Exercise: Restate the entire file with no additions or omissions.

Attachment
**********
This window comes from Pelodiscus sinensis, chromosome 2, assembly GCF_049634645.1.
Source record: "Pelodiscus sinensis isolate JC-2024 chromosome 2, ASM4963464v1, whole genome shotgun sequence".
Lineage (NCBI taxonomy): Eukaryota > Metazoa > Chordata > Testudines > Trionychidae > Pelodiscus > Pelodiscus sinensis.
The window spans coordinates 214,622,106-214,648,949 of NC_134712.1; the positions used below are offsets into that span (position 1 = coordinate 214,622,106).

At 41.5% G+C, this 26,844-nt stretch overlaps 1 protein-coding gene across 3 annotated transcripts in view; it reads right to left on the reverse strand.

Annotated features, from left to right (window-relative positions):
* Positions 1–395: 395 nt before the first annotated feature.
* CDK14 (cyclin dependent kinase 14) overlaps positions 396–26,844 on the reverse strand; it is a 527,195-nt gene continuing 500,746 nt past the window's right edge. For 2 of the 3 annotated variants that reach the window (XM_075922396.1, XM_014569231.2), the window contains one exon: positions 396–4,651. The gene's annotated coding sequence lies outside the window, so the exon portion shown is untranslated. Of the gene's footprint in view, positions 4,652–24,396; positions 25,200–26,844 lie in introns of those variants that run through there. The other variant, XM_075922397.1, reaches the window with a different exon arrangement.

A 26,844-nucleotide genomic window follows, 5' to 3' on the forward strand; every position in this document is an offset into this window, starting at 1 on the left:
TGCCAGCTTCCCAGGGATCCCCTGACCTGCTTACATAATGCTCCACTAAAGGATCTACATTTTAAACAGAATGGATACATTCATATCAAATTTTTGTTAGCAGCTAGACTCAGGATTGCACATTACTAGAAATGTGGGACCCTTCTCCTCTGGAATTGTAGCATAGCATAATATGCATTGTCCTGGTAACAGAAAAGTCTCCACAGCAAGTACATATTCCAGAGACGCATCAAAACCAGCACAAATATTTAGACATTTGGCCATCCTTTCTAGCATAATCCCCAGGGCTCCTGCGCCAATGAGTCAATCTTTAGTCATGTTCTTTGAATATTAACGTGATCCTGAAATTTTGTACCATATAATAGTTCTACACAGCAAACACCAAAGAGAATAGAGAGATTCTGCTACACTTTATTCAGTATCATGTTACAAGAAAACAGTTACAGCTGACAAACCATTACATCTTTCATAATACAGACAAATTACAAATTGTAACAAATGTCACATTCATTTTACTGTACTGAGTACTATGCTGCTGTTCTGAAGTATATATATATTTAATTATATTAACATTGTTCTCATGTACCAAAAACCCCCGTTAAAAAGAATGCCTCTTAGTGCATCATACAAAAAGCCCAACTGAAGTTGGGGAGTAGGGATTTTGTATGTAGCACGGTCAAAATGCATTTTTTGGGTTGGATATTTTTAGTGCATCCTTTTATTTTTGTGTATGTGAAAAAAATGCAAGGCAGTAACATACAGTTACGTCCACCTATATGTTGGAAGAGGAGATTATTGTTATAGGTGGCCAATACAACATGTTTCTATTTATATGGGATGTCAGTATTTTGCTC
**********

This window comes from Pelodiscus sinensis, chromosome 2, assembly GCF_049634645.1.
Source record: "Pelodiscus sinensis isolate JC-2024 chromosome 2, ASM4963464v1, whole genome shotgun sequence".
Lineage (NCBI taxonomy): Eukaryota > Metazoa > Chordata > Testudines > Trionychidae > Pelodiscus > Pelodiscus sinensis.
The window spans coordinates 214,622,106-214,648,949 of NC_134712.1; the positions used below are offsets into that span (position 1 = coordinate 214,622,106).

At 41.5% G+C, this 26,844-nt stretch overlaps 1 protein-coding gene across 3 annotated transcripts in view; it reads right to left on the reverse strand.

Annotated features, from left to right (window-relative positions):
* Positions 1–395: 395 nt before the first annotated feature.
* CDK14 (cyclin dependent kinase 14) overlaps positions 396–26,844 on the reverse strand; it is a 527,195-nt gene continuing 500,746 nt past the window's right edge. For 2 of the 3 annotated variants that reach the window (XM_075922396.1, XM_014569231.2), the window contains one exon: positions 396–4,651. The gene's annotated coding sequence lies outside the window, so the exon portion shown is untranslated. Of the gene's footprint in view, positions 4,652–24,396; positions 25,200–26,844 lie in introns of those variants that run through there. The other variant, XM_075922397.1, reaches the window with a different exon arrangement.

A 26,844-nucleotide genomic window follows, 5' to 3' on the forward strand; every position in this document is an offset into this window, starting at 1 on the left:
TGCCAGCTTCCCAGGGATCCCCTGACCTGCTTACATAATGCTCCACTAAAGGATCTACATTTTAAACAGAATGGATACATTCATATCAAATTTTTGTTAGCAGCTAGACTCAGGATTGCACATTACTAGAAATGTGGGACCCTTCTCCTCTGGAATTGTAGCATAGCATAATATGCATTGTCCTGGTAACAGAAAAGTCTCCACAGCAAGTACATATTCCAGAGACGCATCAAAACCAGCACAAATATTTAGACATTTGGCCATCCTTTCTAGCATAATCCCCAGGGCTCCTGCGCCAATGAGTCAATCTTTAGTCATGTTCTTTGAATATTAACGTGATCCTGAAATTTTGTACCATATAATAGTTCTACACAGCAAACACCAAAGAGAATAGAGAGATTCTGCTACACTTTATTCAGTATCATGTTACAAGAAAACAGTTACAGCTGACAAACCATTACATCTTTCATAATACAGACAAATTACAAATTGTAACAAATGTCACATTCATTTTACTGTACTGAGTACTATGCTGCTGTTCTGAAGTATATATATATTTAATTATATTAACATTGTTCTCATGTACCAAAAACCCCCGTTAAAAAGAATGCCTCTTAGTGCATCATACAAAAAGCCCAACTGAAGTTGGGGAGTAGGGATTTTGTATGTAGCACGGTCAAAATGCATTTTTTGGGTTGGATATTTTTAGTGCATCCTTTTATTTTTGTGTATGTGAAAAAAATGCAAGGCAGTAACATACAGTTACGTCCACCTATATGTTGGAAGAGGAGATTATTGTTATAGGTGGCCAATACAACATGTTTCTATTTATATGGGATGTCAGTATTTTGCTC